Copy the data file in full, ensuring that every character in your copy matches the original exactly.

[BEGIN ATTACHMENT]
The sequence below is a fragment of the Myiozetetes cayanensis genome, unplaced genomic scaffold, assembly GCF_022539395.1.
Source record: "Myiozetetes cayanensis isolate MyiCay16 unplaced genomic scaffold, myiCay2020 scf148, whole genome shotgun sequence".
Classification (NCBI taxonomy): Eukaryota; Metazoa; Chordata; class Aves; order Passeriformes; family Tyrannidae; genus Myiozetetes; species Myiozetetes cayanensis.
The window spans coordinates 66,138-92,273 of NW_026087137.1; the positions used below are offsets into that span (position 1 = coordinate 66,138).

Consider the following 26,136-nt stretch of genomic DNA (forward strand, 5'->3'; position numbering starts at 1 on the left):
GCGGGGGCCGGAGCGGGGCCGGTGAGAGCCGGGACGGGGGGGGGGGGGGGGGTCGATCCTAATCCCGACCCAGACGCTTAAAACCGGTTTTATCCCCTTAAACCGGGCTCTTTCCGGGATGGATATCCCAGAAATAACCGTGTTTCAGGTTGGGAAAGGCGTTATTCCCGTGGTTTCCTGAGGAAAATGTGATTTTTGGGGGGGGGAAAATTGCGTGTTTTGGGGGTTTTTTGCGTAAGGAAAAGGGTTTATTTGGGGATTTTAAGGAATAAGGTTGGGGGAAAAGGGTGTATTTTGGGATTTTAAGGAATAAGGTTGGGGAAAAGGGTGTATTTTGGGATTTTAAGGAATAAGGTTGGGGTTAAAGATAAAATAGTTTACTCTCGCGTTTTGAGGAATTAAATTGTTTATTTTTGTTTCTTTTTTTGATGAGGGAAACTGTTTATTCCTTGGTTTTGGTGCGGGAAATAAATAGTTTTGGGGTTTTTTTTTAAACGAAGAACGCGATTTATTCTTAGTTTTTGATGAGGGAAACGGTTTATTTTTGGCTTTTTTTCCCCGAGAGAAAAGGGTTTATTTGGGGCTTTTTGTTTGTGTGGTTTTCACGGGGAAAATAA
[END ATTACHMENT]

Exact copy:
The sequence below is a fragment of the Myiozetetes cayanensis genome, unplaced genomic scaffold, assembly GCF_022539395.1.
Source record: "Myiozetetes cayanensis isolate MyiCay16 unplaced genomic scaffold, myiCay2020 scf148, whole genome shotgun sequence".
Classification (NCBI taxonomy): Eukaryota; Metazoa; Chordata; class Aves; order Passeriformes; family Tyrannidae; genus Myiozetetes; species Myiozetetes cayanensis.
The window spans coordinates 66,138-92,273 of NW_026087137.1; the positions used below are offsets into that span (position 1 = coordinate 66,138).

Consider the following 26,136-nt stretch of genomic DNA (forward strand, 5'->3'; position numbering starts at 1 on the left):
GCGGGGGCCGGAGCGGGGCCGGTGAGAGCCGGGACGGGGGGGGGGGGGGGGGTCGATCCTAATCCCGACCCAGACGCTTAAAACCGGTTTTATCCCCTTAAACCGGGCTCTTTCCGGGATGGATATCCCAGAAATAACCGTGTTTCAGGTTGGGAAAGGCGTTATTCCCGTGGTTTCCTGAGGAAAATGTGATTTTTGGGGGGGGGAAAATTGCGTGTTTTGGGGGTTTTTTGCGTAAGGAAAAGGGTTTATTTGGGGATTTTAAGGAATAAGGTTGGGGGAAAAGGGTGTATTTTGGGATTTTAAGGAATAAGGTTGGGGAAAAGGGTGTATTTTGGGATTTTAAGGAATAAGGTTGGGGTTAAAGATAAAATAGTTTACTCTCGCGTTTTGAGGAATTAAATTGTTTATTTTTGTTTCTTTTTTTGATGAGGGAAACTGTTTATTCCTTGGTTTTGGTGCGGGAAATAAATAGTTTTGGGGTTTTTTTTTAAACGAAGAACGCGATTTATTCTTAGTTTTTGATGAGGGAAACGGTTTATTTTTGGCTTTTTTTCCCCGAGAGAAAAGGGTTTATTTGGGGCTTTTTGTTTGTGTGGTTTTCACGGGGAAAATAA